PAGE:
Me – I’m very good. Thank you. You missed our last lesson, so we have a lot to cover today, because we need to cover Week 4 and Week 5 together.

Student – My wife was having an abortion. I missed class.

For the native English speakers reading this, it’s important to understand, English is an incredibly tonal language. In some cases, the tone of our voice can indicate so much more than the choice of words we use. This is something learners struggle with. The exact same sentence can be friendly or rude depending solely on the tone. Other languages such as Russian or Japanese don’t have this issue – the words, exclusively illustrate the entire meaning. As students struggle with this – some screw up endlessly. Others choose to avoid the issue and, as is the case here, deliver the sentence in a completely monotone voice.

Do I congratulate him? Do I express my condolences? Do I start talking about Ireland’s social moral dilemma with this issue? No. I do what any professional would do – move on.

Me – OK. Are you and your family OK now?

Student – Yes, sir.

Me – Good, because if there is ever a medical issue with you or your family, I will always recover the lesson for you. I understand that English learning is not the only thing going on in your life.

Student – Thank you, sir. We are good.

I’m such an understanding person. I rock at my job. Time for a joke.

Me – But you know, there is nothing more important than learning English. It’s the most important thing in the world.

Student – I no agree, sir. But I understand your job.

You, Shane, are a fucking idiot and don’t deserve to teach.

Me – Hello. Nice to meet you. Welcome to your first lesson. Today we are just going to an introduction.

Student – I don’t think I need England lessons. I am good. I has good level.

Oh, fuck. One of these twats. It’s been a while. The “I know so much more than you” student. One of the most annoying brands of student.

Me – OK. Well I am going to help to pass this exam. This course is designed to help you pass an exam. I assume you have a good level already.

Student – Why?

Me – Sorry. What?

Student – Why?

Me – Why, what?

Student – How you know my level is good?

Me – I don’t.

Student – But you say, you know my level is good. How you know I have a good level, if you don’t teach me or know me?

OK, bitch. Time to be put into your box.

Me – I didn’t say I know that your level is good. I said, I assume your level of English is good. Do you know what the word, assume means?

Student – No.

Me – Then, trust me, you need this class. Do you have a pen?

Student – Yes.

Me – Let’s start with verbs……..

……………………………………………………………………………………………………………………………………………………………………………………..

Me – Farzin, where are you? There is a lot of noise.

Student – I am internet cafe.

Me – Oh, dear. I can hear the noise of the other people very clearly, it’s a bit hard to hear you.

Student – Oh. Computer…. it is…. bad.

Me – It’s broken?

Student – Very broked.

Me – OK. Well, let’s try to continue and we will see how we do.

Student – One moment sir.

Farzin literally roars the house down in Arabic and suddenly I hear absolutely nothing but a clear static sound.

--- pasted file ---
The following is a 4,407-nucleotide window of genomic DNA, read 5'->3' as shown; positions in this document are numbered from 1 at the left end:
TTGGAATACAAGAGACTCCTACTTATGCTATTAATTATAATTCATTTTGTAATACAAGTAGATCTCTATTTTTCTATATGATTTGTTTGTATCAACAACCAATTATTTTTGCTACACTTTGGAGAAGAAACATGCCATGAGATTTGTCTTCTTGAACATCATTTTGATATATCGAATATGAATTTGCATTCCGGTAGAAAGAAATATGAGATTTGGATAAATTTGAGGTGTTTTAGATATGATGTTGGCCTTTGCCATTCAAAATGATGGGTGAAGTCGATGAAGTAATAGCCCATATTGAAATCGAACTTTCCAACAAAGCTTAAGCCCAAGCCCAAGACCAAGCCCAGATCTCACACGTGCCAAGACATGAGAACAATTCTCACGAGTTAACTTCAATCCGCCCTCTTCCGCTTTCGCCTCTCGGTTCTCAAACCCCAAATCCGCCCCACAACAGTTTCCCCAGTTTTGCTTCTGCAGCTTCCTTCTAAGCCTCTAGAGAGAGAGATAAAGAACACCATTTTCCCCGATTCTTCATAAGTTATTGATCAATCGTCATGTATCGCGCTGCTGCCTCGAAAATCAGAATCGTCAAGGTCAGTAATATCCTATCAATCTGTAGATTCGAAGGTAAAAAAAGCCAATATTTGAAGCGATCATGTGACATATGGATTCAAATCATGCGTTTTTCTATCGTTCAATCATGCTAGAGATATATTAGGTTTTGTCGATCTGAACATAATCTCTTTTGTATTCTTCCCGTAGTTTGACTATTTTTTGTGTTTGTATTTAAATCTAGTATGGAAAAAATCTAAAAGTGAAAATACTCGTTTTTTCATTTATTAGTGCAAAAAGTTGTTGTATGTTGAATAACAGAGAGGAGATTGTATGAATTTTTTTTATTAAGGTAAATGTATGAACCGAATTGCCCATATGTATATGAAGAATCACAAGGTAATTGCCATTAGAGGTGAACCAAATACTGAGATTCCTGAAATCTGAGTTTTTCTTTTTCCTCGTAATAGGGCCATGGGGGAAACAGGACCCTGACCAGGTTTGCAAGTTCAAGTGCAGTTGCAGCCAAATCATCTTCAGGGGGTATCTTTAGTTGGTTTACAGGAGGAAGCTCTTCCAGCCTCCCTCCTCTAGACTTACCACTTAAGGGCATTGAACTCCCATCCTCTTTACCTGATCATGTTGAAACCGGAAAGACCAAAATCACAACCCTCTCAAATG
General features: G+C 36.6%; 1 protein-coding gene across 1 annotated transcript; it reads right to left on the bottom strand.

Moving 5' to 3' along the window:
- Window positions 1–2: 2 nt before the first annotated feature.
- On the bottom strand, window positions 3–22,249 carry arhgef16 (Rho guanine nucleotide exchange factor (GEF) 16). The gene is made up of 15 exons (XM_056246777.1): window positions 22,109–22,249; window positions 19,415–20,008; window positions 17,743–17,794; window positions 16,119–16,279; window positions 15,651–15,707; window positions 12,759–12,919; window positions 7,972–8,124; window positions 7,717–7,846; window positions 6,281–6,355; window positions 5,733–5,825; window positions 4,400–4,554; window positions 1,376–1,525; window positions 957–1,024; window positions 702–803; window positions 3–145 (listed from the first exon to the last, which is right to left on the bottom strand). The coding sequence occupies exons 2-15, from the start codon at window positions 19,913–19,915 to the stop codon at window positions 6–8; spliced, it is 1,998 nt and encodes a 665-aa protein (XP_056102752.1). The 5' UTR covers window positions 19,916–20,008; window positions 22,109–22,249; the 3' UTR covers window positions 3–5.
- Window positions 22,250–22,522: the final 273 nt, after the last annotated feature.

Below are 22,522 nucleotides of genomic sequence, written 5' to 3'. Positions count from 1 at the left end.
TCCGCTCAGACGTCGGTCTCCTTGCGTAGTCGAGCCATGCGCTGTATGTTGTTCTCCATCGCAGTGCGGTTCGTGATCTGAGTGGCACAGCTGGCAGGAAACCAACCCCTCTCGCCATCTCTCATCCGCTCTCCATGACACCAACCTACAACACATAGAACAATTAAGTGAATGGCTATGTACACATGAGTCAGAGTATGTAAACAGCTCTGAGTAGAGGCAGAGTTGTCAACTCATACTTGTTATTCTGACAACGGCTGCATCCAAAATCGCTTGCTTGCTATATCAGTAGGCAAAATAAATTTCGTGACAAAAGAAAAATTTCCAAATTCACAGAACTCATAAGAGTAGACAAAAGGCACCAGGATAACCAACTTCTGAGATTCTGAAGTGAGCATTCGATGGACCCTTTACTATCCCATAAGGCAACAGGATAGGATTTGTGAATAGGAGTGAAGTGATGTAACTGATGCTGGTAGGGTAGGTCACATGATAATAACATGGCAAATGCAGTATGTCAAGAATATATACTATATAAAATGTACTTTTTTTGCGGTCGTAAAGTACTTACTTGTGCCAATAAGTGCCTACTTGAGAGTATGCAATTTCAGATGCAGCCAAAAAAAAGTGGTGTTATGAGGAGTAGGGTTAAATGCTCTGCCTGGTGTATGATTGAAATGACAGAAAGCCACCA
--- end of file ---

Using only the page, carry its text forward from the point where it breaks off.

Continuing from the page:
Student – Is better sir?

Me – Yes. A lot. Wow, that was impressive.

Student – Cafe is my brother.

Me – No. No. The cafe is my brother’s.

Student – Yes, sir.

The class continues for about 15 mins then a pounding sound comes through my headphones. I yell out and rip the headphones from my ear socket. …

My eyes start watering and I can still clearly hear the sound coming from both headphones, which are now lying on the floor. I take a second to clear my eyes and pick up the headphones. Fuck Fuck Fuck. What happened.

Me – Farzin … HELLO… Farzin…

There is a lot of screaming and yelling. Oh, no. Terrorist attack in Cairo…. Oh, no. Farzin was adorable. Oh, no. Oh, no.

Nothing.

Me – Farzin… Hello… HELLO.

Nothing. I can hear yelling, lots of yelling. I hang up the phone. It’s too disturbing. I stand up. Go to the toilet. I realize I’m actually shaking a bit. Oh, no. He was so nice. It might have been just a connection error, those kinda old 90’s dial up problems… that could be it. We might have just been disconnected. It could be nothing. Shane, you’re such a drama queen. You just want to say, you were in a terrorist attack, you self-centered douche.

I go back to the computer. Farzin is offline. FUCK. Do I email head office? And say what? They will literally think you are an idiot. So I decide to email him and just be professional.

Me – Farzin you cut the call. There was a lot of noise. Is everything OK? I checked the news and see nothing about Egypt?

5 hours later at 2.00 am.

Student – Dear Shane. I am very sorry for losing the call. It was completely out of my control. There was a car drive into cafe. Very bad. A very stupid man. Everyone is OK. It is not on the news, because it is not particularly important.

Someone has used Google Translate to write this.

Student – We can reschedule the class again, if it is good for you. I’m sorry for the trouble. Thank you for you understanding.

This is simply a taster of what teaching English involves. Remember children – a teacher is for life and not just for Christmas.

Coming up next – Redundant Encounters – Irish Edition.